“A woodpecker!” a man’s voice calls over to me.

I’m confused. Are they telling me they saw a woodpecker just now? Or what? Then I see the light as the situation reveals itself and smile. I call back from my tree,

“It probably sounds like that, what I’m doing, doesn’t it?”

“Yes! We were surprised to see that it’s, in fact, a person!”

I laugh as they continue on, merrily giving the nails a few extra woodpecker taps for good measure. I love being mistaken for a woodpecker, any time!

Taking respectful leave of our Scots pine, I circle round to the area where the park district commissioned a meditative labyrinth. A round slab here offers seekers of calm a route to slowly open and enter their heart, an emotional invitation using carefully thought out symmetry etched into the cement. I skirt to the side of the labyrinth. Just past it, a young Austrian pine (Pinus nigra) grows right next to our state tree, the red, or Norway pine (Pinus resinosa). Both of the pines located here are about the same age and height which presents the perfect opportunity for comparing and contrasting. At first blush these two are twin look-alikes. Once you get to know them, however, telltale differences pop out.

Very slightly longer than red pine needles and occurring just like red pines in needle clusters of two, Austrian pine needles are slightly thicker and darker and can also show a slight twist. A useful ID method is to try folding the needles of the two species in half. A red pine needle will snap in two if you do this. An Austrian pine needle on the other hand usually just flexes without breaking. Austrian pinecones also have a sight prickle on their umbo that recedes as the cone matures. Red pine umbos are always flat and smooth even on the first year’s growth. Austrian pine bark is darker with a silvery tone as compared with the reddish plates of the red pine.

Called European black pine in Europe, Austrian pine was one of the first European trees introduced to North America (in the mid 1700s) due to both its beauty and adaptability to all kinds of soil and growth conditions. Their native range is huge, from Europe into Turkey southward to Cypress and even North Africa. Homesteaders on the plains had the most success with seed stock from Austria and the Balkans, so they became known in the US by their seed source name. During the Great Dust Bowl of the 1930s, Austrian pine’s ability to withstand dust storms brought them in with a mix of other hardy tree species used for windbreaks. CCC and WPA workers planted over 217 million Austrian pines in what President Roosevelt called the Great Plains Shelterbelt project stretching from the Canadian border of N. Dakota all the way down to Amarillo, Texas. Climate change, however, is creating a new stressor to these (and other pine species) that is proving more difficult to hold out against.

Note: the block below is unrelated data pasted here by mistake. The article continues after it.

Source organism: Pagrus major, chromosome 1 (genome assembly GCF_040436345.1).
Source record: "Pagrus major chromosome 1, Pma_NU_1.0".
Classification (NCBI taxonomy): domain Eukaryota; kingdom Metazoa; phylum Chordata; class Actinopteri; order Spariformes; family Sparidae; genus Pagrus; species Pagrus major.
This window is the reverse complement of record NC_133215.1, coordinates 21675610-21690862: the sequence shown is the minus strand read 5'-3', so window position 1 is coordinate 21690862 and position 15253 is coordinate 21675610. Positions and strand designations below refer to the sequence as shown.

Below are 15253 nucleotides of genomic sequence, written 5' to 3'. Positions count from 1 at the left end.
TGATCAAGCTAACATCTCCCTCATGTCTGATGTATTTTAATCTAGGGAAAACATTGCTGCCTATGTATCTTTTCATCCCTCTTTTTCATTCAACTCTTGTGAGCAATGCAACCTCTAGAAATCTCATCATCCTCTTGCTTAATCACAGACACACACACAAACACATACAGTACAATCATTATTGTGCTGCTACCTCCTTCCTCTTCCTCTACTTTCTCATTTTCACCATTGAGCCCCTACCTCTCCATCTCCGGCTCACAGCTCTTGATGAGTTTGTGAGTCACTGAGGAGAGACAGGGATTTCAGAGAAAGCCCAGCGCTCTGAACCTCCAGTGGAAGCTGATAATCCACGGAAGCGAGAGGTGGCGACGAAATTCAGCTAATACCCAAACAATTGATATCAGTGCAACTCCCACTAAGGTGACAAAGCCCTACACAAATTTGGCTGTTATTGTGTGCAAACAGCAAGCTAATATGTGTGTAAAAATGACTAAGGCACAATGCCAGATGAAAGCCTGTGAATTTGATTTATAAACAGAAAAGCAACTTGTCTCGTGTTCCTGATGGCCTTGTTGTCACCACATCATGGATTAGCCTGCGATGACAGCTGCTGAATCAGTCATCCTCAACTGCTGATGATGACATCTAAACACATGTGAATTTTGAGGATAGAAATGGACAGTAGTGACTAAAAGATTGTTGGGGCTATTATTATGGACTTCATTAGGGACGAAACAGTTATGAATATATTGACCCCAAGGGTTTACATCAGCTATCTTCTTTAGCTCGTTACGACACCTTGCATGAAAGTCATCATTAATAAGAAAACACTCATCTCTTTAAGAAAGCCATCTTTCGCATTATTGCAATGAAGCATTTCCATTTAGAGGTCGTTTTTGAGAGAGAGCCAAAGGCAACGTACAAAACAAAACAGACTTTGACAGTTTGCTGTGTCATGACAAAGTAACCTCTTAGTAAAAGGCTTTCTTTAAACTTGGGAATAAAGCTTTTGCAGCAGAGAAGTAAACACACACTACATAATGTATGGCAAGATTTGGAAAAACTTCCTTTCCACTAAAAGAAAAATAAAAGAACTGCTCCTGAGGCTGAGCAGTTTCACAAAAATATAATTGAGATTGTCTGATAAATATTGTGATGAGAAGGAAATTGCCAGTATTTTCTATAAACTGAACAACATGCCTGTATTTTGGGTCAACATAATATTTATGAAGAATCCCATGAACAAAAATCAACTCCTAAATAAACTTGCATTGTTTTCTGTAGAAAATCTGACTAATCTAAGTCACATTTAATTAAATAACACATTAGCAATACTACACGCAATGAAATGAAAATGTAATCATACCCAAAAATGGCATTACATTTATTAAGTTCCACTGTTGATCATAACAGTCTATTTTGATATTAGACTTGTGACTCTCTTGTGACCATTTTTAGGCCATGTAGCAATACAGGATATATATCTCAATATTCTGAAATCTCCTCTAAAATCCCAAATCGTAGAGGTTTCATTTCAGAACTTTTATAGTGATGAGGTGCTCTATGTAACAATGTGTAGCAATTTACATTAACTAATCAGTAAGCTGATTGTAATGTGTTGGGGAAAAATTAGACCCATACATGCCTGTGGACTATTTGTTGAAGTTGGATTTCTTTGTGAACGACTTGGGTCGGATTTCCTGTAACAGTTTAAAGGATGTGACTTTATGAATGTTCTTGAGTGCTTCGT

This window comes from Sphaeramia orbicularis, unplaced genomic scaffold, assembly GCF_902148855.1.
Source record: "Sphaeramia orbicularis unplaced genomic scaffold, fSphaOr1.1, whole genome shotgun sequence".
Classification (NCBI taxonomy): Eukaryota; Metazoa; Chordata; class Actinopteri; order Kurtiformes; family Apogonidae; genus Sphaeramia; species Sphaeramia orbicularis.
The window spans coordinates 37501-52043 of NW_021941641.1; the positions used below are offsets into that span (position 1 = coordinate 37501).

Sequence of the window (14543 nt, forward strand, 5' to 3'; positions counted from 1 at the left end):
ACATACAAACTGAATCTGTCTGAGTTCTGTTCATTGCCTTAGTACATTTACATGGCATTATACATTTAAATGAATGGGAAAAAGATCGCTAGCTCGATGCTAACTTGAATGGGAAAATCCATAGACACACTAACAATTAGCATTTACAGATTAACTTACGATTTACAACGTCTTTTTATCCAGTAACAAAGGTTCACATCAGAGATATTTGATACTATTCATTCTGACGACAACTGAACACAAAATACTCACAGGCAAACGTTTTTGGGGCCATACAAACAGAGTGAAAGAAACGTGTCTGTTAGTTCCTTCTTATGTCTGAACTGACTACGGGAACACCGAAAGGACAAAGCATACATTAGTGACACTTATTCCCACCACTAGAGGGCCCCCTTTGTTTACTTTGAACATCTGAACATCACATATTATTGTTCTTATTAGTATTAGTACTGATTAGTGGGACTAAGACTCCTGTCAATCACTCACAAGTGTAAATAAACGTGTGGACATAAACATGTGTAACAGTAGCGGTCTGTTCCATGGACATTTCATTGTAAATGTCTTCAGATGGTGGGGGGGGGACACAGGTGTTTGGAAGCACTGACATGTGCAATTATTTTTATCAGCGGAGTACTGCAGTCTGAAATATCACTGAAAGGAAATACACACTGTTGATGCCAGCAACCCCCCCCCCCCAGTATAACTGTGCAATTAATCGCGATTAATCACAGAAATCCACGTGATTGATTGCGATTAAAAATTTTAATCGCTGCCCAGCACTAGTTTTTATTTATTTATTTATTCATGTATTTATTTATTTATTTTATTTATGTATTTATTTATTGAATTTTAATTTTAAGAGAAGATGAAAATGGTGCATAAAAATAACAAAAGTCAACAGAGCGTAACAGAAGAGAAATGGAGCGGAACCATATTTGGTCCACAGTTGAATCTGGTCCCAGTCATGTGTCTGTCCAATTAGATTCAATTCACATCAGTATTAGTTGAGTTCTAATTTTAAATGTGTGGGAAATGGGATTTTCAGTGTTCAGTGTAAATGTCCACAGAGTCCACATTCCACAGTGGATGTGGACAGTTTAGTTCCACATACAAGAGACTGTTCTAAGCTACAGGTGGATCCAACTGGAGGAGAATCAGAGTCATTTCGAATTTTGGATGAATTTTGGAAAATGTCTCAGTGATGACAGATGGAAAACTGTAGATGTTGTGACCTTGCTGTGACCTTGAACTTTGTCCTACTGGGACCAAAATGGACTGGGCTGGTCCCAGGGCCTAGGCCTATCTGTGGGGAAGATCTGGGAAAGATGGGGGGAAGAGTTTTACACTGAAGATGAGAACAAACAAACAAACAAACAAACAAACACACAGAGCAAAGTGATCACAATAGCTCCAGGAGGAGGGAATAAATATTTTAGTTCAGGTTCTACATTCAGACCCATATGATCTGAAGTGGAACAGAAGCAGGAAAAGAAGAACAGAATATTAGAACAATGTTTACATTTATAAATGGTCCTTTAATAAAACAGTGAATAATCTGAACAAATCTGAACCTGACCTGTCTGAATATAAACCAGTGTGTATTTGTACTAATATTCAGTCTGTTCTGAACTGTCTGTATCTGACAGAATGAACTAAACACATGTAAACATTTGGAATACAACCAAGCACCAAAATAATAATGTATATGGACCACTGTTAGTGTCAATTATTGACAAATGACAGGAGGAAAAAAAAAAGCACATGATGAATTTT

How wonderful it is for me to be speaking about pines! I can’t slip up, for these are all truly pine trees. Pines speak to my heart. These two healthy youngsters before me, Austrian and red, are too young for tags. Their species’ ambassadors are elsewhere in the park, but I take a moment to step back and enjoy the sight of them before brushing my hands over their bushy pine needle clusters in loose strokes of acknowledgement as I continue past. Soon enough, I come round full circle to the grand pine that speaks to my heart most of all, the eastern white pine (Pinus strobus), radiating in its beauty and strength just off the western side of the walking path and surrounded by its companions. Completely unruffled at being left signless during lunch, my tree is busy streaming its energy in concert with the breeze playing through its leaves up top, making white pine music. Positioning myself at its base, I gratefully receive any morsels floating down, mere mortal that I am.

Eastern white pine (Pinus strobus) can easily reach 200 years of age, and some are recorded at over 450 years old. When settlers arrived from England in the 1600s, they marveled at the vast stands of hickory, beech, and sugar maple forests out of which rose the straight, towering eastern white pines emerging from the canopy. Vast stands, as in Minnesota, also grew in disturbed areas or along sandy, well drained riverbanks and open areas, often kept that way through the intervention of Native Americans who used fire culture to keep down the underbrush. This aided both ease of travel and hunting. For the colonists, Pinus strobus quickly became sought after for Royal Navy ship masts; for, by this time, Scots pines had been almost entirely cut in Great Britain for this use and access to other nations’ Scots pines was cut off for political reasons. At the same time, colonists were using this wood for basically everything else, bridges, homes, businesses, furniture – building this nation. Another thing that eventually was imported was an invasive fungus detrimental to the eastern white pine, called white pine blister rust, still with us today.

Taking out my freshly spruced up eastern white pine tag, I tap it back into the same nail holes as before only deeper now and spaced away from the trunk.